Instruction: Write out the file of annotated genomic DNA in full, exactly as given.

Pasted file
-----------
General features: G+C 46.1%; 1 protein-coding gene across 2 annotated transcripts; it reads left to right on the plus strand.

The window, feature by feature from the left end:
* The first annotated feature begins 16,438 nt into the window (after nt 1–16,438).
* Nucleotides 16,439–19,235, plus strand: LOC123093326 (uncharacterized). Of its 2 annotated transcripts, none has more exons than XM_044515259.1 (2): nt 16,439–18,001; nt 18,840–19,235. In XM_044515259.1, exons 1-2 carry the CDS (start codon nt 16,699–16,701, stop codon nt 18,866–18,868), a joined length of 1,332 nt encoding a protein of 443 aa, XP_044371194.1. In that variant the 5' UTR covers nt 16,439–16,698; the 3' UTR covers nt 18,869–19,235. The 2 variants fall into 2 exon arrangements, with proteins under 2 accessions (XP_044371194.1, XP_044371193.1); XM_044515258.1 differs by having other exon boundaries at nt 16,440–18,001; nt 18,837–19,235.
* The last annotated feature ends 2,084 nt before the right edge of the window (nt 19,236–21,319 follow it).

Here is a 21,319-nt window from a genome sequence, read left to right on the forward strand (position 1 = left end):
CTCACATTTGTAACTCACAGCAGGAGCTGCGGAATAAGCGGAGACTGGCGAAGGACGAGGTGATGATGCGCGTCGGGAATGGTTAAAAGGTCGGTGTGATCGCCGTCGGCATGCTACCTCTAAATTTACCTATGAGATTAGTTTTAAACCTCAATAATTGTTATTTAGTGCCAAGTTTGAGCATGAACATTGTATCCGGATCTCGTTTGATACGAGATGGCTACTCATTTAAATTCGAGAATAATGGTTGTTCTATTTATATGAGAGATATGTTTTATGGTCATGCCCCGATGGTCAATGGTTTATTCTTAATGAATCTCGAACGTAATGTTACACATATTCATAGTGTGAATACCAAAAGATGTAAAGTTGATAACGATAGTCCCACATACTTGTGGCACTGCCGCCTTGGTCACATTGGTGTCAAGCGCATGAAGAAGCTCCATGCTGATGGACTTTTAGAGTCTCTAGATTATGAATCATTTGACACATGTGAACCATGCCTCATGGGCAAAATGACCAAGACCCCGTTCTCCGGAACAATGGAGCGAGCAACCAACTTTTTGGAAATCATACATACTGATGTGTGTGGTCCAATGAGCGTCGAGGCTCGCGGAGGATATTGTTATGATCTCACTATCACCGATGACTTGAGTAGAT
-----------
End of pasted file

General features: G+C 46.1%; 1 protein-coding gene across 2 annotated transcripts; it reads left to right on the plus strand.

The window, feature by feature from the left end:
* The first annotated feature begins 16,438 nt into the window (after nt 1–16,438).
* Nucleotides 16,439–19,235, plus strand: LOC123093326 (uncharacterized). Of its 2 annotated transcripts, none has more exons than XM_044515259.1 (2): nt 16,439–18,001; nt 18,840–19,235. In XM_044515259.1, exons 1-2 carry the CDS (start codon nt 16,699–16,701, stop codon nt 18,866–18,868), a joined length of 1,332 nt encoding a protein of 443 aa, XP_044371194.1. In that variant the 5' UTR covers nt 16,439–16,698; the 3' UTR covers nt 18,869–19,235. The 2 variants fall into 2 exon arrangements, with proteins under 2 accessions (XP_044371194.1, XP_044371193.1); XM_044515258.1 differs by having other exon boundaries at nt 16,440–18,001; nt 18,837–19,235.
* The last annotated feature ends 2,084 nt before the right edge of the window (nt 19,236–21,319 follow it).

Here is a 21,319-nt window from a genome sequence, read left to right on the forward strand (position 1 = left end):
CTCACATTTGTAACTCACAGCAGGAGCTGCGGAATAAGCGGAGACTGGCGAAGGACGAGGTGATGATGCGCGTCGGGAATGGTTAAAAGGTCGGTGTGATCGCCGTCGGCATGCTACCTCTAAATTTACCTATGAGATTAGTTTTAAACCTCAATAATTGTTATTTAGTGCCAAGTTTGAGCATGAACATTGTATCCGGATCTCGTTTGATACGAGATGGCTACTCATTTAAATTCGAGAATAATGGTTGTTCTATTTATATGAGAGATATGTTTTATGGTCATGCCCCGATGGTCAATGGTTTATTCTTAATGAATCTCGAACGTAATGTTACACATATTCATAGTGTGAATACCAAAAGATGTAAAGTTGATAACGATAGTCCCACATACTTGTGGCACTGCCGCCTTGGTCACATTGGTGTCAAGCGCATGAAGAAGCTCCATGCTGATGGACTTTTAGAGTCTCTAGATTATGAATCATTTGACACATGTGAACCATGCCTCATGGGCAAAATGACCAAGACCCCGTTCTCCGGAACAATGGAGCGAGCAACCAACTTTTTGGAAATCATACATACTGATGTGTGTGGTCCAATGAGCGTCGAGGCTCGCGGAGGATATTGTTATGATCTCACTATCACCGATGACTTGAGTAGAT